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Wondering why this restaurant’s logo bears the image of a fried egg? To put it simply, it’s a key ingredient. You’ll find them served with almost every dish, and the owners are incredibly proud of their farm fresh produce, which comes from a farm in the coastal town of Calafat. You’re unlikely to be surprised to hear what founder Quim Márquez names as his top dish. “Fried eggs and baby squid, fried with olive oil, garlic, chilli pepper, maldon salt and black pepper,” he says. “It’s our house speciality!”
Cervecería Catalana, Carrer de Mallorca
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Expect an enormous selection of delicious tapas at this Spanish restaurant. Dishes are creative and unusual, so grab a fork and dig in, whether it’s the deep fried cheese with nuts and jam or veal sirloin served on bread. There’s a delicious selection of desserts too (the lemon cake is to die for) but it’s worth remembering that this small venue gets incredibly packed at peak times. It’s not possible to reserve a table and waiting times often exceed 40 minutes.
La Pepita, Carrer de Còrsega
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La Pepita can be found in Gracia, a friendly, chilled out neighbourhood which is a great place to escape Barcelona’s selfie stick-wielding crowds. At this family-run eatery, service is friendly and prompt, with specials written in chalk on the walls – which guests are also encouraged to scrawl on. “I love our Russian salad,” reveals La Pepita’s owner Sofia Boixet. “It’s made with pickles, carrot, black olives, and of course, mayonnaise and boiled potatoes.”
Tickets Bar, Avinguda del Parallel
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Head to Tickets for tapas with style – delicious morsels which wouldn’t look out of place in an art gallery. There are 90 seats here, and an open kitchen which turns the art of food preparation into pure theatre. And the chefs are true magicians. One of the most famous items is the liquid olive – fresh olive oil turned into the shape of an olive with the help of a hi-tech process known as spherication. But the food is still mind-blowingly delicious and you’ll find all your favourites, just with a modern – and very cool – twist.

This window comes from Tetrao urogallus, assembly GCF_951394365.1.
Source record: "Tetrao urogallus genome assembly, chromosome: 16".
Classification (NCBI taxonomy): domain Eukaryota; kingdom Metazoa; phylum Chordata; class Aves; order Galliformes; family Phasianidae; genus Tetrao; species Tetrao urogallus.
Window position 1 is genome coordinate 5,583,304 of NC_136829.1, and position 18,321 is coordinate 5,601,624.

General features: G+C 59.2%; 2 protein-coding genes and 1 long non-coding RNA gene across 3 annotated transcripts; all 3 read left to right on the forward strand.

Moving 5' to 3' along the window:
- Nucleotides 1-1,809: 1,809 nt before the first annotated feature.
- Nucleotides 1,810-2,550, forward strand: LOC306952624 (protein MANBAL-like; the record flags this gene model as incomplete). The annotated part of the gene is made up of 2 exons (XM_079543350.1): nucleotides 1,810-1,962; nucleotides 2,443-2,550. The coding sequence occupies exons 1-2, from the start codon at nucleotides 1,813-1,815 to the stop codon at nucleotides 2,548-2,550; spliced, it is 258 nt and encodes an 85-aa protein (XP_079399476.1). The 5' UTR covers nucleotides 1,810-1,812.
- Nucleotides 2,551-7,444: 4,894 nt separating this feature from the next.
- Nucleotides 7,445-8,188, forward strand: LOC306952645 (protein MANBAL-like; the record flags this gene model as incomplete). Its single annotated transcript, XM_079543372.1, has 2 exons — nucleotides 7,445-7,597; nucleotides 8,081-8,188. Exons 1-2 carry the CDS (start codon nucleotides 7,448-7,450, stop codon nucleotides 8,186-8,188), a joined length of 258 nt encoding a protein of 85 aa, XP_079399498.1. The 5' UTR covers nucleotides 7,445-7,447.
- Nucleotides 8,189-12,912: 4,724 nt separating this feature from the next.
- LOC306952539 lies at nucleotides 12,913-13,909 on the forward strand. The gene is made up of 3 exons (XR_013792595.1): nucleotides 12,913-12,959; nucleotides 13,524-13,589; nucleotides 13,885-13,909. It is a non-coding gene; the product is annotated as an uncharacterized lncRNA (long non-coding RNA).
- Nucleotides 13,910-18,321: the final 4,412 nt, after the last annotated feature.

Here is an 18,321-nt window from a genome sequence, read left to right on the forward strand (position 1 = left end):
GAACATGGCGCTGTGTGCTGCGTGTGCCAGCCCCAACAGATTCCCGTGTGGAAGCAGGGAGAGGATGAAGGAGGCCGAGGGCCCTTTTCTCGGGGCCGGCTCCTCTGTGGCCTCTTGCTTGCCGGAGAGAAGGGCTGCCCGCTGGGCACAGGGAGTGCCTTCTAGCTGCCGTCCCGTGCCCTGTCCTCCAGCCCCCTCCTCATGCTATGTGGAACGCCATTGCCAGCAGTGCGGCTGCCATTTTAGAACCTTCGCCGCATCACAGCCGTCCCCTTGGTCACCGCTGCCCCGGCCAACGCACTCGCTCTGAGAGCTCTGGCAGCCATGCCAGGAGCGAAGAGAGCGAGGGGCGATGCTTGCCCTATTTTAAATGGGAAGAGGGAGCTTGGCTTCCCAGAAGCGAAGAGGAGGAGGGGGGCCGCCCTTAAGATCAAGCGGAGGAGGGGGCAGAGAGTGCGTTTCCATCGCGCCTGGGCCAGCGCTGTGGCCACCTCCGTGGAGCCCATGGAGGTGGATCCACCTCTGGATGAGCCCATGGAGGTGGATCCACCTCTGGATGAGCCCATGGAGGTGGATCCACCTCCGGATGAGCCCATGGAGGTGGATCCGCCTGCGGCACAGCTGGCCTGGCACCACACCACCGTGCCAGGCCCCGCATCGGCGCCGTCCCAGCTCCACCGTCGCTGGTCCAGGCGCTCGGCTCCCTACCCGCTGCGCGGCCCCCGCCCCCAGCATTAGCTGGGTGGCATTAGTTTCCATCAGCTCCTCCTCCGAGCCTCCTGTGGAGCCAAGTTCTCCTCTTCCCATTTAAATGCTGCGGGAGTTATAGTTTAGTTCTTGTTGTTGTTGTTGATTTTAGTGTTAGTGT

La Cova Fumada, Calle Baluard
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This authentic tapas bar is just a few metres from the beach. Its name means “the smoked cave” in English, and it opened in 1944. Its first customers were local shipyard workers. Today, little has changed, and there’s next to no signage outside – you just have to follow your nose. This is also the birthplace of the so-called potato bomb, the creation of María Pla, grandmother of the current owners. The dish – a small ball made from mashed potatoes and pork and rolled in breadcrumbs – has since become one of Spain’s most popular tapas.
Bar Pinotxo, Mercat de la Boqueria
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This informal tapas bar is one of many food stalls tucked away in La Boqueria, Barcelona’s huge food market. Amicable owner Juanito Bayen – always wearing his trademark bow tie – is a familiar sight, and the friendly, passionate staff are more than happy to suggest certain dishes. In fact, asking their advice is probably the best approach because there aren’t any menus at Bar Pinotxo. “The dish I’d recommend is the baby squid with white beans,” says Juanito.